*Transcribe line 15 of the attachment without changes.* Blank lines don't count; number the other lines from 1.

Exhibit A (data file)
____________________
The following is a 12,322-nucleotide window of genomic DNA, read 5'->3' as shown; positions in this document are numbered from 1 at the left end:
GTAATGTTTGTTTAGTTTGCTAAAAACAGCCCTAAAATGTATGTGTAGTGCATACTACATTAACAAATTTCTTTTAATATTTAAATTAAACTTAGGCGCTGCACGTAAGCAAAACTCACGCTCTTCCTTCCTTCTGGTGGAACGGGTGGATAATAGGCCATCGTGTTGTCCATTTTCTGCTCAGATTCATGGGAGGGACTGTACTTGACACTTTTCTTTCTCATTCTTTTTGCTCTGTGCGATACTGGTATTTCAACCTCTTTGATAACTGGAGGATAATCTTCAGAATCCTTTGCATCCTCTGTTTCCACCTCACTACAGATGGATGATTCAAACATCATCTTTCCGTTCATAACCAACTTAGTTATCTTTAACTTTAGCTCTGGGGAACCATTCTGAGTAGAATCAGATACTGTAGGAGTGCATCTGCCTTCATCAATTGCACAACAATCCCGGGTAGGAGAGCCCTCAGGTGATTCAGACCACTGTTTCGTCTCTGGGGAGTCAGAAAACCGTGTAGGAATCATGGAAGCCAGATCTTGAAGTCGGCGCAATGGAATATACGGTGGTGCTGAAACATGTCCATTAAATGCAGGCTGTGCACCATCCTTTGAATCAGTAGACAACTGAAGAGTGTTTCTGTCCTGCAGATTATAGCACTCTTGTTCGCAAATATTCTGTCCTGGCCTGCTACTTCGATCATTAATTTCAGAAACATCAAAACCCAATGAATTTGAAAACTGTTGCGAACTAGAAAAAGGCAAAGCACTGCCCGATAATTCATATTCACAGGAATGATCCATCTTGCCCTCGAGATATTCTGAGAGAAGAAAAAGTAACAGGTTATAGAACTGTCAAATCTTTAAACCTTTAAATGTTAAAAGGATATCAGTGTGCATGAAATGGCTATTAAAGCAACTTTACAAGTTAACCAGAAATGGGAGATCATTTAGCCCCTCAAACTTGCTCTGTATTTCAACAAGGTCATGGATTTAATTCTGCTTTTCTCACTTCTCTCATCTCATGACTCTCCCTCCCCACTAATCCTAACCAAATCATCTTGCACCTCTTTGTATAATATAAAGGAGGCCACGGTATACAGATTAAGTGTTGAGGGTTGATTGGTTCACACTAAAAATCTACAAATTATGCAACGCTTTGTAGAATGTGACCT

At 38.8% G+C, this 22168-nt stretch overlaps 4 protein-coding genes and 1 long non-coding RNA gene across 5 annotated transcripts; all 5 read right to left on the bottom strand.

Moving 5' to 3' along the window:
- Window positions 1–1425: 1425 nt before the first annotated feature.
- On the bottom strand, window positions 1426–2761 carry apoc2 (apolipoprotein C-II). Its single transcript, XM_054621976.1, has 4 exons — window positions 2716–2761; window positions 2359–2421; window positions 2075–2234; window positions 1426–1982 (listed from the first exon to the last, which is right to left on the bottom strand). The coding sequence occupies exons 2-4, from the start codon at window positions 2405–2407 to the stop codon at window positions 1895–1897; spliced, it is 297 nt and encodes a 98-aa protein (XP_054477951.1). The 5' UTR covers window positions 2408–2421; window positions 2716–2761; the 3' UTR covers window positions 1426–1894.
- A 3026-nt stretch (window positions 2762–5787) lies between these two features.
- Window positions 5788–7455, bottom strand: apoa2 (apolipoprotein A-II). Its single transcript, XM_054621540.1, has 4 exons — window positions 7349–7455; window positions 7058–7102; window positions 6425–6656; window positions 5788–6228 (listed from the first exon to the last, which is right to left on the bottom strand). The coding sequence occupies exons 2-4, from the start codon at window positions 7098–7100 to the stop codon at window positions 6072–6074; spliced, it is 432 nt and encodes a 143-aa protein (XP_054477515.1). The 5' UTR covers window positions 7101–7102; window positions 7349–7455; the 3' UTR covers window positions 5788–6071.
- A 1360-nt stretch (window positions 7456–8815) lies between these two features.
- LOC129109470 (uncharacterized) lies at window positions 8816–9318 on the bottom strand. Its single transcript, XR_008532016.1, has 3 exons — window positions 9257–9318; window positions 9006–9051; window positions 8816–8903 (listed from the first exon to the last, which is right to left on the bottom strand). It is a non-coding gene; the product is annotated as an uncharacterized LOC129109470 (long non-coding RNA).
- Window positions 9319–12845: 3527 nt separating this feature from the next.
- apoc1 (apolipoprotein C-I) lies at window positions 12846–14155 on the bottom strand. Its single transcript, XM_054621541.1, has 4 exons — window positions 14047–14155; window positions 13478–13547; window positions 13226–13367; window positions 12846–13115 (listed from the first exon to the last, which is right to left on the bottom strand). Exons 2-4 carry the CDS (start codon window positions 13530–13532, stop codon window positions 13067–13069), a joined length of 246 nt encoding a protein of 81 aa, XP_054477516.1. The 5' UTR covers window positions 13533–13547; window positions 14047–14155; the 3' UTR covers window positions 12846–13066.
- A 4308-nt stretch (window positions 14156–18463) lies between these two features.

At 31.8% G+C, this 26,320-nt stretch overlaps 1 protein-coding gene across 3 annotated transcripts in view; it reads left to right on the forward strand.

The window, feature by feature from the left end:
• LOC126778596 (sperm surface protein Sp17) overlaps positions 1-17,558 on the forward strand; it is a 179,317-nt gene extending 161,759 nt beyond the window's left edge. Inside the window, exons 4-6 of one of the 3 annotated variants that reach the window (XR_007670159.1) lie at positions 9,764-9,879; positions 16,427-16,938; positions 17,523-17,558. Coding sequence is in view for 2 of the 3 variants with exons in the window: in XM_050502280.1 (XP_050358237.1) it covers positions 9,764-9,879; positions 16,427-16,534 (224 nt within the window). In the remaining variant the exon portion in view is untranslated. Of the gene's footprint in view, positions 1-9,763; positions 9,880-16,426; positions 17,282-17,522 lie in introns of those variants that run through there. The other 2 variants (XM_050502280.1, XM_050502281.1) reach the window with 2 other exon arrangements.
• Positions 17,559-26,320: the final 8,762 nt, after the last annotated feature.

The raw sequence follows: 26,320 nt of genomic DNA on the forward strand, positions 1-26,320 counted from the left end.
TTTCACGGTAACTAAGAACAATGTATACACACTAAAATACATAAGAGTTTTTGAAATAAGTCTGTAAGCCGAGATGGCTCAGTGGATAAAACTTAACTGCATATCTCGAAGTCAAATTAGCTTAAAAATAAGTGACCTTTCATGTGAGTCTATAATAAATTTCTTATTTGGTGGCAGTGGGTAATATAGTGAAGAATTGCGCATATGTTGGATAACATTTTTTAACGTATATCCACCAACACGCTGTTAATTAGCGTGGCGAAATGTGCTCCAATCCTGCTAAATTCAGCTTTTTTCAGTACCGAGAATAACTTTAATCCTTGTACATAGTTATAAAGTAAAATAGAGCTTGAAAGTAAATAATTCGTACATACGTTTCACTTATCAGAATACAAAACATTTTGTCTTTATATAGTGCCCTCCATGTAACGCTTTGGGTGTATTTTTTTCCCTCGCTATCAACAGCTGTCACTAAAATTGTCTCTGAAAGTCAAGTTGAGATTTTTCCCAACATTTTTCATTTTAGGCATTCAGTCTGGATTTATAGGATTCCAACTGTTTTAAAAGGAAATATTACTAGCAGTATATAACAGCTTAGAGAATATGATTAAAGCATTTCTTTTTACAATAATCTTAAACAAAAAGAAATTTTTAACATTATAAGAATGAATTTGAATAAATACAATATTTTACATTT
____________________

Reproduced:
The window, feature by feature from the left end: